Together, the indirect immunofluorescence confocal microscopy images supported the observations from the quantitative proteomic analysis that the abundance of mitochondrial proteins (particularly pore proteins) was altered in HRSV-infected cells. From this, we hypothesized that the mitochondrial permeability transition pores had an altered function in HRSV-infected cells. To test this hypothesis, we made use of a live cell mitochondrial assay in which green fluorescent (calcein AM) dye is maintained in healthy mitochondria (which are also stained red with a MitoTracker dye). As a positive control, cells were treated with the Ca2+ ionophore ionomycin, which results in mitochondrial pore activation from the inner and outer mitochondrial membranes and subsequent loss of green fluorescence. In this live cell assay, it was not possible to use indirect immunofluorescence confocal microscopy to visualize HRSV-infected cells (as the cells could not be made permeable to allow antibody penetration). Therefore, cells were infected at an m.o.i. of 2 to ensure that at least 70% of cells were infected at 24 h postinfection, the assay point (after the experiment, cells were fixed, and infection status confirmed using indirect immunofluorescence confocal microscopy (supplemental Fig. 2)). The data illustrated that in mock-infected cells the majority of the cells were stained green and red, indicating functional mitochondria (Fig. 9). In control cells treated with ionomycin, all of the cells were stained red with no green signal, indicating mitochondrial pore activation (Fig. 9). In HRSV-infected cells, there was a greater population of predominately red cells than predominately green cells, indicating greater mitochondrial pore activation in cell populations infected with HRSV in comparison with the mock-infected cells (Fig. 9).
Network pathway analysis indicated that the abundance of nuclear pore complex components and proteins involved in the nucleocytoplasmic trafficking of proteins and RNA differed between HRSV-infected and mock-infected cells (Fig. 4). The proteins, their position in the nuclear pore complex, and their possible associations can be seen in Fig. 10A. Assignment of the localization of the localization of these proteins within the nuclear pore complex was based on data from a number of different studies (50–56). Additionally, nup155 and nup107 identified in the study but not shown in Fig. 10A were shown to be involved in nuclear envelope and pore complex formation (57, 58).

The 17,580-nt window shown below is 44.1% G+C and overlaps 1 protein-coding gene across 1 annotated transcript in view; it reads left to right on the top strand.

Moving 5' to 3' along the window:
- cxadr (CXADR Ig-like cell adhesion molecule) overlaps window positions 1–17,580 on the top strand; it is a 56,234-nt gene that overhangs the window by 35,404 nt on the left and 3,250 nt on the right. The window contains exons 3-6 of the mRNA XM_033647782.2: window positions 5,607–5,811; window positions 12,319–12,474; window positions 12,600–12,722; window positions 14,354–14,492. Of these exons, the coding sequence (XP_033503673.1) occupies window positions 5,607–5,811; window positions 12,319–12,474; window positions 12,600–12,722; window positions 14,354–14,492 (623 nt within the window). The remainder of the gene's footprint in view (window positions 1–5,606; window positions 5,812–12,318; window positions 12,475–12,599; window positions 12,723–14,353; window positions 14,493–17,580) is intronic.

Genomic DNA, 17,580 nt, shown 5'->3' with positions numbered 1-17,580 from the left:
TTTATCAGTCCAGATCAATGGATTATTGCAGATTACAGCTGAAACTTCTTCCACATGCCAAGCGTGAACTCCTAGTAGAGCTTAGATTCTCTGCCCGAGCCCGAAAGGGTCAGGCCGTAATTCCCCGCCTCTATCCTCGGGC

The quantitative proteomic analysis indicated that in HRSV-infected cells nucleoporins (nups) were depleted; e.g. nup96 and nup98 were depleted 3.6-fold (and those shown in Fig. 10A). The only exceptions were nup85 and nup160. Indirect immunofluorescence confocal microscopy was used to investigate the subcellular localization of the nuclear protein lamin B in mock-infected cells in comparison with HRSV-infected cells (Fig. 10B). The data indicated that in mock-infected cells the protein was localized to the nuclear envelope but also was distributed between the nucleus and the cytoplasm. In contrast, in HRSV-infected cells, lamin B appeared to be more concentrated around the nuclear envelope with less fluorescence observed in the cytoplasm or the nucleus, which is indicative of altered trafficking or loss of nuclear pore complex function.